Commission Upholds Officer’s Suspension
COLUMBUS, Miss. (WCBI) — The city’s right to protect its image and integrity outweighs an employee’s right to free speech.
That was the decision Monday as the Columbus Civil Service Commission unanimously upheld police officer Lance Luckey’s 30-day suspension. The City Council narrowly — it was split 3-3 and Mayor Robert Smith broke the tie — ordered the suspension earlier this month because Luckey ‘liked’ a city firefighter’s post on Facebook that many took as derogatory toward the 17-year-old mother of a 2-year-old struck by a truck.
During today’s appeal hearing, Luckey, a 33-year-old father of two children, argued he didn’t read the entire post before ‘liking’ it via his cell phone and was just exercising a right to free speech. He said if he’d read the entire post, he probably would not have ‘liked’ it but would have called firefighter Chad Alexander, who made the original post, directly.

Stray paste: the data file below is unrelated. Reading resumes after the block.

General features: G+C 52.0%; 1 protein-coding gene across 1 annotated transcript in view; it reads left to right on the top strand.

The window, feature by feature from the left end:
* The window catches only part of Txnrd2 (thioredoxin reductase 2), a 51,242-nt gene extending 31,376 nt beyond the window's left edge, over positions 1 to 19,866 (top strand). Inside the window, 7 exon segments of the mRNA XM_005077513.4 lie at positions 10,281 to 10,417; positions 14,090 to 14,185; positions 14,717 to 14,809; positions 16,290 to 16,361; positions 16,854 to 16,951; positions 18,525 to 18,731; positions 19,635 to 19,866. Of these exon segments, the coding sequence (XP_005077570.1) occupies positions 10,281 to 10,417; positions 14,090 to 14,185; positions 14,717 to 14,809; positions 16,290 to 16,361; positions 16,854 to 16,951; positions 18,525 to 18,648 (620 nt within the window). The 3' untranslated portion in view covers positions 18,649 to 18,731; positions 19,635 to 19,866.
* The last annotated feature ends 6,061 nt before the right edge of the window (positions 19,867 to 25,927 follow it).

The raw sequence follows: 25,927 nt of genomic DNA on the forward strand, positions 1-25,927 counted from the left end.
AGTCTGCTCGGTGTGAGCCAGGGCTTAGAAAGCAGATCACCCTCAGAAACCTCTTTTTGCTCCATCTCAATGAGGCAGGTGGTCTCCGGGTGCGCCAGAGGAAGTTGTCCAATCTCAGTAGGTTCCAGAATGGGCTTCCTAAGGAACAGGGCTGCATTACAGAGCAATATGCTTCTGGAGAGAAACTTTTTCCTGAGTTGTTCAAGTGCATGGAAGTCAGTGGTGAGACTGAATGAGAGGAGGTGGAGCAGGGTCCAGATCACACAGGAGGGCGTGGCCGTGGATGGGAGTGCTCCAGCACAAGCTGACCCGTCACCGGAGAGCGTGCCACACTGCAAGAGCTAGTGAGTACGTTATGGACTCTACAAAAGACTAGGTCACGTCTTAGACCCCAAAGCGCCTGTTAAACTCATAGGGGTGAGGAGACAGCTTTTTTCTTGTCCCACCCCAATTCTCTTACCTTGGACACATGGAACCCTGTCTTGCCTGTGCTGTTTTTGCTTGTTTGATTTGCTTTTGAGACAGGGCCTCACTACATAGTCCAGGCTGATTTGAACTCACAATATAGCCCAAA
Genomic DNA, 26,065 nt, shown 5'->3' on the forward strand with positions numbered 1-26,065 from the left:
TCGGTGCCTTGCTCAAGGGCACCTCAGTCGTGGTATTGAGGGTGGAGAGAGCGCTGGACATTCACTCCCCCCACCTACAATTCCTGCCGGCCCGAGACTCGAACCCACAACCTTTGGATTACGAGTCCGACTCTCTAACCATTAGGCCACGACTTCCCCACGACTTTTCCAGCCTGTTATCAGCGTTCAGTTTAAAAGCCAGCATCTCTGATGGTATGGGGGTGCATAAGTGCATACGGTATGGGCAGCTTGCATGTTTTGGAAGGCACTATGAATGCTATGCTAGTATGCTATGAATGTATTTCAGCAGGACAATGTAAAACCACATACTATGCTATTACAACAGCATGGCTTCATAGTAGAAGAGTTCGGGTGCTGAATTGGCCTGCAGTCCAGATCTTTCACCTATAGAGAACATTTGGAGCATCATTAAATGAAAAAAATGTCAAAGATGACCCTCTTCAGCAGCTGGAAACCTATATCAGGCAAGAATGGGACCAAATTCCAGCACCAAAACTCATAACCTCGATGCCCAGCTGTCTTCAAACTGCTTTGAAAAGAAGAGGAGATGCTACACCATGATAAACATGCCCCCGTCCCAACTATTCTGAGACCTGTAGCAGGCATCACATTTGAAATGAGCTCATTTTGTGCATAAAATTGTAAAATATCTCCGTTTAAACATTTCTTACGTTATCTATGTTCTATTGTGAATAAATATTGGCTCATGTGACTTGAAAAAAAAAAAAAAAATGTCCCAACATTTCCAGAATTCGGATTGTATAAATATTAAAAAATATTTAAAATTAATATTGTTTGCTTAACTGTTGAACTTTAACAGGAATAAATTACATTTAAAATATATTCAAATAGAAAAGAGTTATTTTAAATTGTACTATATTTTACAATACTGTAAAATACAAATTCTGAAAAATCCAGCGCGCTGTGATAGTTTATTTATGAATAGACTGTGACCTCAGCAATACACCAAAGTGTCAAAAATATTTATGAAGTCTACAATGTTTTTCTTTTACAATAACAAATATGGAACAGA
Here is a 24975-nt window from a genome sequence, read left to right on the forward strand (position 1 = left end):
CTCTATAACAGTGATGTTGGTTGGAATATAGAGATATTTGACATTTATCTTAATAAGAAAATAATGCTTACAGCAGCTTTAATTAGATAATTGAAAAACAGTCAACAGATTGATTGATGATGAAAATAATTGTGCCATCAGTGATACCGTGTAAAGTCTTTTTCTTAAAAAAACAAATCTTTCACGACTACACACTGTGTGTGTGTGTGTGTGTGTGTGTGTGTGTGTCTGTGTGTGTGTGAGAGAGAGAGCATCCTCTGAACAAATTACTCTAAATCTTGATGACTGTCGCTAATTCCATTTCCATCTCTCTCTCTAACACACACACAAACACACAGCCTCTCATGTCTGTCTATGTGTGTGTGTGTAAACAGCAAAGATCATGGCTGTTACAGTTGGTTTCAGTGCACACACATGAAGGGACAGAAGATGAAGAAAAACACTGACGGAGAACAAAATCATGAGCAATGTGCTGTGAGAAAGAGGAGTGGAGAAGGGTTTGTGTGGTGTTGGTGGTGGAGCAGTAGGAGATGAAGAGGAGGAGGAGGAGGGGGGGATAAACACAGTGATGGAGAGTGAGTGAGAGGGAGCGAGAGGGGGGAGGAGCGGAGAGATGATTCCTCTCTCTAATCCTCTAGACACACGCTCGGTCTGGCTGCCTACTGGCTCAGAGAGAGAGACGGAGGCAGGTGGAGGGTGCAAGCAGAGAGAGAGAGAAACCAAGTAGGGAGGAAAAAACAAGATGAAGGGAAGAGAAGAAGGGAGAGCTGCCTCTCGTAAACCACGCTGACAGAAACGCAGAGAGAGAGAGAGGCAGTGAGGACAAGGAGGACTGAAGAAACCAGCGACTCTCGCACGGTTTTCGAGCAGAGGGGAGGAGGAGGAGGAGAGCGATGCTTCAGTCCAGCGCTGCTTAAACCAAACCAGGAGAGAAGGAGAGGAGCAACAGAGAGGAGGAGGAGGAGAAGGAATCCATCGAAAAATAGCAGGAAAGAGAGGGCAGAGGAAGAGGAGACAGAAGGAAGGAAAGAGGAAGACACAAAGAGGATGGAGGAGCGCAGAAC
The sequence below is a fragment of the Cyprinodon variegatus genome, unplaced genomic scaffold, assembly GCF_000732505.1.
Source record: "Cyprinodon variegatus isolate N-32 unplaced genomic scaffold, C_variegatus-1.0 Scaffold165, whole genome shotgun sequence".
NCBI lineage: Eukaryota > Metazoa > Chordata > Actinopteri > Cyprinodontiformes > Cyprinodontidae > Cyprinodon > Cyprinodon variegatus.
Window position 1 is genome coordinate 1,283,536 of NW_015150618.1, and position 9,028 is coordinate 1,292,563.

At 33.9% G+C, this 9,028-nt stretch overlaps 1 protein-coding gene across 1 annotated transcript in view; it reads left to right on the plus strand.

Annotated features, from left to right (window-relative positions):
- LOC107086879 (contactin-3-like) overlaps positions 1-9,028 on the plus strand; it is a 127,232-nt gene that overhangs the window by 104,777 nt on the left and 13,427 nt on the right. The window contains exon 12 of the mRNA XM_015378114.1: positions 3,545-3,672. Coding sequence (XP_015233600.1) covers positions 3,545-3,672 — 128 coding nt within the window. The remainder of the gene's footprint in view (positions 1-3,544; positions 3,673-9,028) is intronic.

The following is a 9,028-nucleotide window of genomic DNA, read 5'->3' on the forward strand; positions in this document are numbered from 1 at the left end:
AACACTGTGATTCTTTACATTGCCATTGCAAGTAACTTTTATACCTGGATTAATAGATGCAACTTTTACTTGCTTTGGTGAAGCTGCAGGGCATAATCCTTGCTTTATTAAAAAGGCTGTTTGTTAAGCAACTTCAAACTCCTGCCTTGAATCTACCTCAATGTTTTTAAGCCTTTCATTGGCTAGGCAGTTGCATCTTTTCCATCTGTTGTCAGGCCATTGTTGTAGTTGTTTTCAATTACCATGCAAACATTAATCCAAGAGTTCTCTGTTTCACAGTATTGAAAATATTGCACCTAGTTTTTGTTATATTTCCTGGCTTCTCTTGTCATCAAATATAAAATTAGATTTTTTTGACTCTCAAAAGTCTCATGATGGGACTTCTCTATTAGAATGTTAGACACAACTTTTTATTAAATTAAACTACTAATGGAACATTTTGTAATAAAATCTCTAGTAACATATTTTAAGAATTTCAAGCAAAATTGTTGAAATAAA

But the city said the post damaged morale and the city’s image with the public.
“They take an oath not to be disrespectful or discourteous to the public or their fellow employees. It cannot be tolerated,” testified Fire Chief Ken Moore, who initiated the case after being told about the firefighter’s original post the day after it happened.
“This man, without a doubt, is being punished for a comment which we contend is speech,” Luckey’s attorney, Tim Hudson told the Commission. “…I heard nothing today other than speculation, that it hurt morale or efficiency.”
Moore initially recommended a 30-day suspension and counseling for Alexander, but city officials said that wasn’t harsh enough. The 12-year veteran firefighter then resigned. Two other firefighters, Derek Estes and Eric Minga, who ‘liked’ the post, did not contest their 30-day suspensions and issued apologies to the city.
Luckey has 30 days to appeal the decision to Circuit Court.